In 1876, 35-year-old Maryna Zalewska, Poland's brilliant, revered actress, packs up her 14-person entourage, including husband, child, maid, and assorted relatives and admirers, and emigrates to Anaheim, CA, determined to shed her glittering life and disappear into the unglamorous anonymity borne of the radical, hard-scrabble work of her commune. After a couple of years, with the failure of the farm looming, Maryna returns to the stage in a dazzling U.S. comeback that rockets her to renewed fame, fortune, and smashing success across the nation and overseas. Basing her new novel on the life of Helena Modrzejewska (stage name Helena Modjeska), Sontag uses dense, elegant language, inventive dialog, impassioned monolog, and diary entries to lure the reader more deeply into the fascinating historical journey of a powerful actress charging her high-energy way through the lives of her inner circle, leaving in her wake broken hearts, inspiration, and a sad inner core that may be forever masked by her inability to separate her actress side from her human one. Sontag triumphs once again with her gift for turning history into riveting fiction (Volcano Lover). Encourage readers to get beyond the annoyingly contrived first chapter with its invisible observer. [Previewed in Prepub Alert, LJ 5/15/99.]--Beth E. Andersen, Ann Arbor Dist. Lib., MI (c) Copyright 2010. Library Journals LLC, a wholly owned subsidiary of Media Source, Inc. No redistribution permitted.


Book list
From Booklist, Copyright © American Library Association. Used with permission.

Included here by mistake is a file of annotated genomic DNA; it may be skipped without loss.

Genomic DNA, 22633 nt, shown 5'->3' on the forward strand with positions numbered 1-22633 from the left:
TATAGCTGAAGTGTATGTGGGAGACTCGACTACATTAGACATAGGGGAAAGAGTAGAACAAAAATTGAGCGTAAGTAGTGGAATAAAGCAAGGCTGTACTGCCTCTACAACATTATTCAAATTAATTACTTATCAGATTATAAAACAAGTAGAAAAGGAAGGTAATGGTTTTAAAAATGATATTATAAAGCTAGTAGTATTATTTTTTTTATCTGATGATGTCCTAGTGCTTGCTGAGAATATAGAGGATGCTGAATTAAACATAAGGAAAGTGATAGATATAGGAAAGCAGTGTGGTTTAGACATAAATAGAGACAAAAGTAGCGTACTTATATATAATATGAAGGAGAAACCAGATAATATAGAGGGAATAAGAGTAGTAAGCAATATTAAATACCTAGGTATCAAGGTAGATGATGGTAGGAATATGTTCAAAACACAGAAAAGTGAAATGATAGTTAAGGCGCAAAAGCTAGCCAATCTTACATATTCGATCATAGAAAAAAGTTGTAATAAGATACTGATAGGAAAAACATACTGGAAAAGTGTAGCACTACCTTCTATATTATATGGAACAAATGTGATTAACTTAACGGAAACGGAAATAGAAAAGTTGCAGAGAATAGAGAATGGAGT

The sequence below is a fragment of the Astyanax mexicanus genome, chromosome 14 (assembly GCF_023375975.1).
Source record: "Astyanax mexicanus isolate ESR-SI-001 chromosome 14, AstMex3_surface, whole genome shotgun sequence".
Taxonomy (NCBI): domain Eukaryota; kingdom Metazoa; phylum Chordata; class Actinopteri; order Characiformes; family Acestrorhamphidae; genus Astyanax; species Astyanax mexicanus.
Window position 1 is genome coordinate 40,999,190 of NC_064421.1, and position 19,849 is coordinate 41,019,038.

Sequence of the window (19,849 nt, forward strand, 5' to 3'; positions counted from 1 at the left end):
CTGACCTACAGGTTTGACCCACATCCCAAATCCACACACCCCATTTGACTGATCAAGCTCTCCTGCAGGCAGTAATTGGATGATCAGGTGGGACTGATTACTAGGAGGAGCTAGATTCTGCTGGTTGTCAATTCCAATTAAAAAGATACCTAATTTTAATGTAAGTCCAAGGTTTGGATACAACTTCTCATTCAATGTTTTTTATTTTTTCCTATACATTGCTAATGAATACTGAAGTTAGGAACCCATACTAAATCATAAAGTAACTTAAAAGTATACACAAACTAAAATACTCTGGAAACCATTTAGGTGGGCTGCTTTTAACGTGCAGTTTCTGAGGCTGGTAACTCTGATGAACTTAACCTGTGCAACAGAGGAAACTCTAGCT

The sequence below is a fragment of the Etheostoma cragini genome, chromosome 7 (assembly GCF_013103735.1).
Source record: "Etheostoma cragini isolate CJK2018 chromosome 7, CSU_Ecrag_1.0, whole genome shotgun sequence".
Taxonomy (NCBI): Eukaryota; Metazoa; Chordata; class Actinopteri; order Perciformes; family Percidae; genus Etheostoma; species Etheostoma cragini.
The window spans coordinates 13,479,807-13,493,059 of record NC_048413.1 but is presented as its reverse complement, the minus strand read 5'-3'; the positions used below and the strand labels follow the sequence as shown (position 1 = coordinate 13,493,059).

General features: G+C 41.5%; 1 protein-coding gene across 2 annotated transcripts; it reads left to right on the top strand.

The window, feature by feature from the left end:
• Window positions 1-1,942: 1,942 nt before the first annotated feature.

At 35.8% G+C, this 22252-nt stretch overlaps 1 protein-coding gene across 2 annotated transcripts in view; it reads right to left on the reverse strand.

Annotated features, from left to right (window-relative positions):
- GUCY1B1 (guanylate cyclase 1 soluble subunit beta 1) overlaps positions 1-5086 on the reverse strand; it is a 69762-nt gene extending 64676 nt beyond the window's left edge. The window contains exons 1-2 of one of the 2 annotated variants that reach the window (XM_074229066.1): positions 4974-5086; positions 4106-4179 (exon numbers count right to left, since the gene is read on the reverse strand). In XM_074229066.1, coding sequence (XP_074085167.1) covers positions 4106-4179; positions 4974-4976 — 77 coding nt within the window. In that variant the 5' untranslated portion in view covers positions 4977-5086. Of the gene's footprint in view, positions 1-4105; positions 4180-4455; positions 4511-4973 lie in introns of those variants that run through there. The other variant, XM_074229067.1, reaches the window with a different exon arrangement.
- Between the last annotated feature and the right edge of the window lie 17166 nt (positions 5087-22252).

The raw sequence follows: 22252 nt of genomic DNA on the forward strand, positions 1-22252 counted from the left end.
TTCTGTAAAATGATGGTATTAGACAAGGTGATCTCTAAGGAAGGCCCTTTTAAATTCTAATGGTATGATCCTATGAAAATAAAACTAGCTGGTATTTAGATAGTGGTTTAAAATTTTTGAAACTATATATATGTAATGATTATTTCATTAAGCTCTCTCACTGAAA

It's 1876, and Poland's reigning actress, the beloved Maryna Zalezowska, is feeling stifled by the adoration of her fans and the sorrows of her beleaguered country. At 35, she has lived only for the theater and is now in dire need of spiritual renewal. She and her ever-obedient husband, their young son (hers not his), and her entourage of admirers, including a young writer who is fervently in love with her, seek refuge in a small mountain village. The beauty of the landscape and the seeming simplicity of rural life, coupled with Maryna's fascination with utopian communities, then all the rage in America, inspire her to orchestrate a bold move that delivers them to a ranch in Anaheim, California, where they attempt to live off the land. Just as in her last novel, The Volcano Lover (1992), and in her play, Alice in Bed (1993), Sontag has stoked her well-schooled imagination with biography, improvising this time on the life of the renowned Polish actress Helena Modrzejewska. But there is as much of Sontag in her magnificent heroine as of her chosen model, and she has never been more enchanting, wiser, or wittier on the subjects of love and art. By writing from several points of view, Sontag explores the complexities of friendship, romance, and marriage. And her own faith in the transformative power of the theater, brought to such profound fruition in her work in Sarajevo during the war, is evident in the energy with which she chronicles Maryna's courageous return to the stage. Restored by and finally bored with her pioneer role, Maryna overrides American resistance to all things foreign to become a genuine American diva, and her triumphant coast-to-coast tour enables Sontag to turn America itself into a character of many faces and moods. Maryna's evolution as a woman and an artist is a tremendously compelling story by virtue not only of Sontag's consummate narrative skills but also by its embodiment of her passionate commitment to creativity as a path to freedom. --Donna Seaman